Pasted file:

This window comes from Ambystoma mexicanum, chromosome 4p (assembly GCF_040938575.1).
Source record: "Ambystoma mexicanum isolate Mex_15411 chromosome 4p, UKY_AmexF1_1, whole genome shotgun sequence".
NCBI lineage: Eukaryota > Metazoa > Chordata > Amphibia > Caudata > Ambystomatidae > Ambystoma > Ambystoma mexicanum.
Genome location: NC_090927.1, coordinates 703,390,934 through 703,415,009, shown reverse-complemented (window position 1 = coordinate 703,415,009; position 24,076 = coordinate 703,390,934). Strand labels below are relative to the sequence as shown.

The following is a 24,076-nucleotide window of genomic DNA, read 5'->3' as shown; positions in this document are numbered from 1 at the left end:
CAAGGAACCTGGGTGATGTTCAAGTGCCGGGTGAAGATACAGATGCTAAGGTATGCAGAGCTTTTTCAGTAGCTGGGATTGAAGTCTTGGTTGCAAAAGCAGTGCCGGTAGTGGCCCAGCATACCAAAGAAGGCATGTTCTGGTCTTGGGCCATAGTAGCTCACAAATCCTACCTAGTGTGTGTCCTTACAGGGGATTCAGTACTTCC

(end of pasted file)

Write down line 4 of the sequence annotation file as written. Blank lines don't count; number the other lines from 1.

Genome location: NC_090927.1, coordinates 703,390,934 through 703,415,009, shown reverse-complemented (window position 1 = coordinate 703,415,009; position 24,076 = coordinate 703,390,934). Strand labels below are relative to the sequence as shown.